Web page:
What is an Annuity?

An annuity is a contract that can increase in value and provide a steady income over a long period of time. People often use annuities to build retirement savings. Annuities can also help you save for a child’s education, create a trust fund, or provide for your spouse or children after you die.

Annuities aren’t right for everyone. They typically take years to become profitable, so they’re usually not a good tool for short-term investments. Talk to an accountant, attorney, or trusted financial adviser before buying an annuity.

An Introduction to Annuities

Insurance companies and agents sell annuities. Banks or investment firms backed by insurance companies may also sell annuities.

When you buy an annuity, you’ll begin paying premium payments. The insurance company or the bank or investment firm issuing the annuity pays a minimum guaranteed interest on your premium payments. The annuity might also give you additional interest or a bonus over the minimum guaranteed interest rate.

Types of Annuities

There are three types of annuities:

  • fixed
  • variable
  • equity indexed

Each type of annuity earns interest differently and has a different level of financial risk.

  • Fixed Annuities

Fixed annuities are the least risky because they are invested in conservative, non-stock market investments, such as government and corporate bonds. You usually don’t have input into how the money is managed.

Fixed annuities generate earnings at an interest rate that the insurance company sets each year. The rate can change, but will never fall below the guaranteed minimum rate.The guaranteed rate might be lower than the interest rate you would earn in a bank savings account.

Many fixed annuities guarantee a rate that is higher than the minimum rate for a number of years but then lowers it later on. Ask your agent for an annuity’s rate history to know what kind of rate you can expect over time.

Market value adjusted annuities are a type of fixed annuity that pays more than the guaranteed minimum rate for a period of time. You may withdraw money before the period ends, but you’ll have to pay an early surrender charge, and the annuity’s surrender value will be based on current market interest rates.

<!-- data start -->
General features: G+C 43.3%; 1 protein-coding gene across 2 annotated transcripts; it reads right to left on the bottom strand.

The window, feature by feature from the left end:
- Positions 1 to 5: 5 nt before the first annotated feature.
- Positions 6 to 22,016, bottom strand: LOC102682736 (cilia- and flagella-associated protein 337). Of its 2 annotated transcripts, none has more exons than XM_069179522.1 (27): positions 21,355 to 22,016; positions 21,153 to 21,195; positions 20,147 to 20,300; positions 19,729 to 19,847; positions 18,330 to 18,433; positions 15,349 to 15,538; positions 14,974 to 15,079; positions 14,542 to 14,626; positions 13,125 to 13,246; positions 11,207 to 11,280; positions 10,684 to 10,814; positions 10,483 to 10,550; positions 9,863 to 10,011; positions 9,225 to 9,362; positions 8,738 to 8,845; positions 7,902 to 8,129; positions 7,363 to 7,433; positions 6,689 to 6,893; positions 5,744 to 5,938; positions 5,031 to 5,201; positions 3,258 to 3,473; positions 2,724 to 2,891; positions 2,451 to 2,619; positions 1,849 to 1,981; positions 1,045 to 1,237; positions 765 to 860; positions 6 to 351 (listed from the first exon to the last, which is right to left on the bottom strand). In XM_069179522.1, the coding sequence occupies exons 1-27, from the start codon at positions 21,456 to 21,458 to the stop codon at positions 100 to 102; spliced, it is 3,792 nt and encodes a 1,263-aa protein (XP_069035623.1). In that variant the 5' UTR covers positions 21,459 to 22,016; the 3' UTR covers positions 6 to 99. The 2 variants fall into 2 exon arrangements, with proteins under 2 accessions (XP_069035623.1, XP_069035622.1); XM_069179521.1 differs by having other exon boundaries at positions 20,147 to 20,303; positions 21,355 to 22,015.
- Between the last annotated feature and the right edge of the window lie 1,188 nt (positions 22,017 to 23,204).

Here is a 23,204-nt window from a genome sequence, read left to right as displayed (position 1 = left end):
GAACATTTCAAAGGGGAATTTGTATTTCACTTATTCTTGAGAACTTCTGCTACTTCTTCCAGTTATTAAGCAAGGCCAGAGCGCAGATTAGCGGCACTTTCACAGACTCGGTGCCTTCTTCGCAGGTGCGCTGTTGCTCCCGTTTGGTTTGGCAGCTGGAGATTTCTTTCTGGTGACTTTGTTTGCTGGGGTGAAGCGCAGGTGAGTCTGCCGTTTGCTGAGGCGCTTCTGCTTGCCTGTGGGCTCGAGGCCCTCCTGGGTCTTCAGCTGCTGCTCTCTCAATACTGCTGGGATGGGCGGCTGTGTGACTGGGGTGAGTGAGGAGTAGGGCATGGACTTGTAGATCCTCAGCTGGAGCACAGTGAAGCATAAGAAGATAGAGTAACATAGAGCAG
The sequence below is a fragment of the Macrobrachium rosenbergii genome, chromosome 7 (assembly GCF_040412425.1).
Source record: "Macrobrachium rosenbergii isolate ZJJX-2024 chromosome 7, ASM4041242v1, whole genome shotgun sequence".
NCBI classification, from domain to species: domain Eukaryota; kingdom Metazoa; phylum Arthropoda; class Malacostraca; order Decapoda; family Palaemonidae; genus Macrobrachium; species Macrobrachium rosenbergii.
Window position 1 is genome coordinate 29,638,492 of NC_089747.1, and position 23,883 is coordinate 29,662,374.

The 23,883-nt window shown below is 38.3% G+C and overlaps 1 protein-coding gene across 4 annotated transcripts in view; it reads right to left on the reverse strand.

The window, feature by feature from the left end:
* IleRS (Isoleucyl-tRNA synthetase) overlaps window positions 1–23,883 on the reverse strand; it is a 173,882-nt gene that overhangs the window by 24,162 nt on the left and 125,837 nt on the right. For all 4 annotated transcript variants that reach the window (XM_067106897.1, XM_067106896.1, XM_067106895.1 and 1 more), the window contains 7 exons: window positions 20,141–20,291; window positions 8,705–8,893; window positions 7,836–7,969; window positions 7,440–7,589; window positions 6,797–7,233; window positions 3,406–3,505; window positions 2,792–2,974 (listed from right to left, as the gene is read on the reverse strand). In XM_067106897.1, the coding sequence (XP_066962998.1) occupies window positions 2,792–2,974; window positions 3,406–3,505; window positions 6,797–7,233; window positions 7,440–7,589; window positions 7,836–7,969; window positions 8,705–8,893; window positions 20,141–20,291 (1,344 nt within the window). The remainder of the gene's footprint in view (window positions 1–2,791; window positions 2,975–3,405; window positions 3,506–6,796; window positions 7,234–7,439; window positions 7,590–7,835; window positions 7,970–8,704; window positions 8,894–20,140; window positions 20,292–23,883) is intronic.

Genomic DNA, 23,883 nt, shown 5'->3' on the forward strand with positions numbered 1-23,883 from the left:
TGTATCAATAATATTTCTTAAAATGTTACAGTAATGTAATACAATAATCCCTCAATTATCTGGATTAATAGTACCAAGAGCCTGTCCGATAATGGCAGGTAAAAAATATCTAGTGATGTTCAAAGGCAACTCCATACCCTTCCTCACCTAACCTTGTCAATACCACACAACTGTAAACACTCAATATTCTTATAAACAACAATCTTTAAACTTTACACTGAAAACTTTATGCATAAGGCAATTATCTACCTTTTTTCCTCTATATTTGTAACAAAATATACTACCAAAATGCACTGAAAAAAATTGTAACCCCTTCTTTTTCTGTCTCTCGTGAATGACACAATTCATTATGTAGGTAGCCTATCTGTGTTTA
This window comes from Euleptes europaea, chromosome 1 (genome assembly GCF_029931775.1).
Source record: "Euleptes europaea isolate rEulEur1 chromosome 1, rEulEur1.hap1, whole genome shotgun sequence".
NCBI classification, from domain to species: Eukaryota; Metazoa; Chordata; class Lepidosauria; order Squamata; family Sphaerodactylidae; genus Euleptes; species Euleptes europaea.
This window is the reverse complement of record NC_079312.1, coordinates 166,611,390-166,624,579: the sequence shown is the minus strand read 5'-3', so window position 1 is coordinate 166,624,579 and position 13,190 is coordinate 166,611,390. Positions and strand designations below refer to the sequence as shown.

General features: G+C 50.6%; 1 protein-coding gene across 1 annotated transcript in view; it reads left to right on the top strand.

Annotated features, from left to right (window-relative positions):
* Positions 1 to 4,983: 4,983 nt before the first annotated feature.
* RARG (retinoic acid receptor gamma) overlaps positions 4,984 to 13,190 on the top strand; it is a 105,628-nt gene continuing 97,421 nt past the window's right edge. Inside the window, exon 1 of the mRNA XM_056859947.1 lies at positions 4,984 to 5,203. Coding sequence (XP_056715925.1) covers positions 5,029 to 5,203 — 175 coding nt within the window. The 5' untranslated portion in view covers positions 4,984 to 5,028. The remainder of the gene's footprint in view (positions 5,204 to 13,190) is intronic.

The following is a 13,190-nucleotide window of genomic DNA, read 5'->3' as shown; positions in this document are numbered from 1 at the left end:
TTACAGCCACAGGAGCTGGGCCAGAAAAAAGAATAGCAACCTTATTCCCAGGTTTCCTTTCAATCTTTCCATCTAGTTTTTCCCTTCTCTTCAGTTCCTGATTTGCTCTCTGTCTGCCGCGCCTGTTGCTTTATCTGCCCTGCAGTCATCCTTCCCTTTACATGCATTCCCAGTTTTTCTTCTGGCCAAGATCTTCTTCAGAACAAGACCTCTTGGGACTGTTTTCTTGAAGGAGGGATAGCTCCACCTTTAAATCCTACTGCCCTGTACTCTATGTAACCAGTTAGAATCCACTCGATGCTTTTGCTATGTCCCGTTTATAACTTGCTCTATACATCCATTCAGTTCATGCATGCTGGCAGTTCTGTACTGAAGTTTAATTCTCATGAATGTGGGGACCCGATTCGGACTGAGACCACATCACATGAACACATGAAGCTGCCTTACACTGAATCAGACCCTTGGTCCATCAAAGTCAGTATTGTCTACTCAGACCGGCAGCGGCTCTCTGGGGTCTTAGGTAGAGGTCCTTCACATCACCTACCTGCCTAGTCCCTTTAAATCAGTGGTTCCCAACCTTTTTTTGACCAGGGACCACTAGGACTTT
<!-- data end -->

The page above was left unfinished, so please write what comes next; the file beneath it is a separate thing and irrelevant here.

A fixed annuity will probably earn more than the current interest rate, but the insurance company keeps the profit. Insurance companies have an incentive to keep the current interest rate high because high-interest rates attract new buyers.

  • Variable Annuities

Variable annuities can provide greater returns than fixed annuities, but they also have greater risk and require you to him more involved, These annuities are dependent on the stock market and generally don’t make guarantees about earnings. If the annuity performs poorly, you could lose some or all of your original investment.

A variable annuity typically invests in a range of financial instruments, such as government securities, equity indexes, money market funds, and mutual funds of stocks and bonds. Unlike fixed annuities, variable annuities typically allow you to decide how the accumulated value is allocated among the selected investments. Your agent or broker can also decide for you.

For example, you could choose to put 40 percent of your accumulated value into the annuity’s bond fund, 40 percent into its mutual fund, and 20 percent into its money market account. Meanwhile. other people could allocate their accumulated value differently. This means that people who buy the same variable annuity will have different rates of return, depending on the performance of the investments they choose. Most variable annuities will allow you to change your allocation for free a certain number of times per year. The company will charge you for any changes beyond those. Some variable annuities offer a fixed interest account within their investment options. The account essentially acts like a fixed annuity within the variable annuity and guarantees a minimum rate of return. A fixed interest account can be a valuable feature during an economic downturn.

Unlike fixed annuities. variable annuities are classified as securities by the SEC because performance is heavily dependent on the stock market. An agent selling variable annuities must maintain a Financial Industry Regulatory Authority license and a Texas insurance license.

  • Equity-indexed Annuities

Equity-indexed annuities (EIAs) combine features of both fixed and variable annuities. They are riskier but offer higher potential returns than fixed annuities. They are usually less risky and offer lower returns than variable annuities.

EIAs base returns on changes in stock, bond, and money markets, but also have a guaranteed minimum interest rate. The value of your annuity won’t drop below the guaranteed minimum. Some EIAs place a cap on the maximum rate of interest the annuity can earn.

Two features that have the greatest .effect on the amount of interest credited to an EIA are the indexing method and the participation rate.

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